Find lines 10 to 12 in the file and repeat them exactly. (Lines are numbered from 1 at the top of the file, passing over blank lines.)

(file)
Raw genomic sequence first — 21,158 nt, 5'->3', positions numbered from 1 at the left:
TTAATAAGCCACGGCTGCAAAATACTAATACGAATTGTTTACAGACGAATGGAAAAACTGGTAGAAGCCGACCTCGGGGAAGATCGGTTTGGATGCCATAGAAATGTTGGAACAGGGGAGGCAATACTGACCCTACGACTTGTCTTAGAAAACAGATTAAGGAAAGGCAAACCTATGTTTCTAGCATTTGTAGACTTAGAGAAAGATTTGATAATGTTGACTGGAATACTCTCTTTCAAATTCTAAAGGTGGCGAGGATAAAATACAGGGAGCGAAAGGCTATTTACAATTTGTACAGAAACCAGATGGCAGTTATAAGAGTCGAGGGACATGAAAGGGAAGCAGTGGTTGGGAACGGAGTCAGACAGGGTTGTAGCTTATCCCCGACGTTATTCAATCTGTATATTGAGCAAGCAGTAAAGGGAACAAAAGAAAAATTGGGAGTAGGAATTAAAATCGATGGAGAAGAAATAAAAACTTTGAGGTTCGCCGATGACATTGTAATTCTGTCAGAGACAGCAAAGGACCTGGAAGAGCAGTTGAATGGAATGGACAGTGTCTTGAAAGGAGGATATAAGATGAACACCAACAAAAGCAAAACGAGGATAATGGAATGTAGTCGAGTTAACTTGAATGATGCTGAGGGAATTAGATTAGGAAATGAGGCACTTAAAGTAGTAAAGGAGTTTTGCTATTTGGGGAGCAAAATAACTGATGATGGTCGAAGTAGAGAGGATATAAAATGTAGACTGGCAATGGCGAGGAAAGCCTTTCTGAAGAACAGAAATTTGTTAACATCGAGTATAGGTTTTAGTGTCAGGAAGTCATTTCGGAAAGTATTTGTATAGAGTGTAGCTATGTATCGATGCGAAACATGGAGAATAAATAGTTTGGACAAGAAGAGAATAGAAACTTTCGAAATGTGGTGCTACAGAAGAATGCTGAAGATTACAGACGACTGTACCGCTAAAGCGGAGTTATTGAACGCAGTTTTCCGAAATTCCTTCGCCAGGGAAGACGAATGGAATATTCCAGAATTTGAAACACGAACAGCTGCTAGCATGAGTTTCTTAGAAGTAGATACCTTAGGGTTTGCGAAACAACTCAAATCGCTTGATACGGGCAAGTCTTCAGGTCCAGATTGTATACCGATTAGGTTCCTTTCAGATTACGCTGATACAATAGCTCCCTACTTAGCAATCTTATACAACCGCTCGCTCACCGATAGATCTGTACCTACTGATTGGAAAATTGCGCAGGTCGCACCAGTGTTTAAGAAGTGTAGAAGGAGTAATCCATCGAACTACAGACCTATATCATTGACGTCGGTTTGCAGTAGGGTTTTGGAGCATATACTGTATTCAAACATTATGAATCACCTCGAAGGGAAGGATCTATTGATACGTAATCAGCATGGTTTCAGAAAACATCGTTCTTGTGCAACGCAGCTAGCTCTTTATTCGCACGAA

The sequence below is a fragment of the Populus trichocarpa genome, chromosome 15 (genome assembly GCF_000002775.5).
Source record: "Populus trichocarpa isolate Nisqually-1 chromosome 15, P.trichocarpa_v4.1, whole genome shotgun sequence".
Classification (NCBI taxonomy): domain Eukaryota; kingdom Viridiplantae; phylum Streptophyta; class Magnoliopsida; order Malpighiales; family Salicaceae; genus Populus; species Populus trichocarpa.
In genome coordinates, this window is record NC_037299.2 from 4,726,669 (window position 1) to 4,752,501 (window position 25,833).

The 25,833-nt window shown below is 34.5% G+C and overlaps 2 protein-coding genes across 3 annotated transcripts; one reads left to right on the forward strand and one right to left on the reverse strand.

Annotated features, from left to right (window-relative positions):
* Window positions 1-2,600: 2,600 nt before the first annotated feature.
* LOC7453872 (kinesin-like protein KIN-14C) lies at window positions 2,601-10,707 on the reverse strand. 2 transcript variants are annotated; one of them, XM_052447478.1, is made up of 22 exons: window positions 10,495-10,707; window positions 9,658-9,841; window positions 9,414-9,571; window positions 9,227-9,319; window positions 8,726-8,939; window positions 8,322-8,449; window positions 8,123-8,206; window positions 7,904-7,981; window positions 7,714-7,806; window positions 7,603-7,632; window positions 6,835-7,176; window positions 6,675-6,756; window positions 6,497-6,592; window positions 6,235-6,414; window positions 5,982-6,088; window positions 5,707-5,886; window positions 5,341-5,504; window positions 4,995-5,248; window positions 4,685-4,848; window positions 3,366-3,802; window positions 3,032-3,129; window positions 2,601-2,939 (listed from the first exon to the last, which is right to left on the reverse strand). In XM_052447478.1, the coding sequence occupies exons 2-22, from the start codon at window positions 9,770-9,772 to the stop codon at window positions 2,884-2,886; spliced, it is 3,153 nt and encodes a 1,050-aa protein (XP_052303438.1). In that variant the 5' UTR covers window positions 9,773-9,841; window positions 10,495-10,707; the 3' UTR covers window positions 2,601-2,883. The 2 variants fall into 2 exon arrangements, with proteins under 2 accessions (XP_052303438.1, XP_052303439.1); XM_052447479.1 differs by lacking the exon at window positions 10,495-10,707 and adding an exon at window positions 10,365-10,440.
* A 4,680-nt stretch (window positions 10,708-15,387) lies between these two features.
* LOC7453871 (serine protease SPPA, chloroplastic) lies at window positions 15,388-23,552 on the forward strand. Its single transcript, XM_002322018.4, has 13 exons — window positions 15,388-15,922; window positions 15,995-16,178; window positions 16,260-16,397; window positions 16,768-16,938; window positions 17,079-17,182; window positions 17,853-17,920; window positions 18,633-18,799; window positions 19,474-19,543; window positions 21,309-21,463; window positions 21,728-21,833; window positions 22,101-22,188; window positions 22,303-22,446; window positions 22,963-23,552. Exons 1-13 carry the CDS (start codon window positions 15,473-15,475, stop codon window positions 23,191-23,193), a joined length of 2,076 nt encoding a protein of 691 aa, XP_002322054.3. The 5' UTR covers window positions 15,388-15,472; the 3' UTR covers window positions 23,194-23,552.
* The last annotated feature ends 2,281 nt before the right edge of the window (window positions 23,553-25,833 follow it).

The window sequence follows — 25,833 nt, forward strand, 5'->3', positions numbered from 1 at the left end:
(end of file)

* LOC7453872 (kinesin-like protein KIN-14C) lies at window positions 2,601-10,707 on the reverse strand. 2 transcript variants are annotated; one of them, XM_052447478.1, is made up of 22 exons: window positions 10,495-10,707; window positions 9,658-9,841; window positions 9,414-9,571; window positions 9,227-9,319; window positions 8,726-8,939; window positions 8,322-8,449; window positions 8,123-8,206; window positions 7,904-7,981; window positions 7,714-7,806; window positions 7,603-7,632; window positions 6,835-7,176; window positions 6,675-6,756; window positions 6,497-6,592; window positions 6,235-6,414; window positions 5,982-6,088; window positions 5,707-5,886; window positions 5,341-5,504; window positions 4,995-5,248; window positions 4,685-4,848; window positions 3,366-3,802; window positions 3,032-3,129; window positions 2,601-2,939 (listed from the first exon to the last, which is right to left on the reverse strand). In XM_052447478.1, the coding sequence occupies exons 2-22, from the start codon at window positions 9,770-9,772 to the stop codon at window positions 2,884-2,886; spliced, it is 3,153 nt and encodes a 1,050-aa protein (XP_052303438.1). In that variant the 5' UTR covers window positions 9,773-9,841; window positions 10,495-10,707; the 3' UTR covers window positions 2,601-2,883. The 2 variants fall into 2 exon arrangements, with proteins under 2 accessions (XP_052303438.1, XP_052303439.1); XM_052447479.1 differs by lacking the exon at window positions 10,495-10,707 and adding an exon at window positions 10,365-10,440.
* A 4,680-nt stretch (window positions 10,708-15,387) lies between these two features.
* LOC7453871 (serine protease SPPA, chloroplastic) lies at window positions 15,388-23,552 on the forward strand. Its single transcript, XM_002322018.4, has 13 exons — window positions 15,388-15,922; window positions 15,995-16,178; window positions 16,260-16,397; window positions 16,768-16,938; window positions 17,079-17,182; window positions 17,853-17,920; window positions 18,633-18,799; window positions 19,474-19,543; window positions 21,309-21,463; window positions 21,728-21,833; window positions 22,101-22,188; window positions 22,303-22,446; window positions 22,963-23,552. Exons 1-13 carry the CDS (start codon window positions 15,473-15,475, stop codon window positions 23,191-23,193), a joined length of 2,076 nt encoding a protein of 691 aa, XP_002322054.3. The 5' UTR covers window positions 15,388-15,472; the 3' UTR covers window positions 23,194-23,552.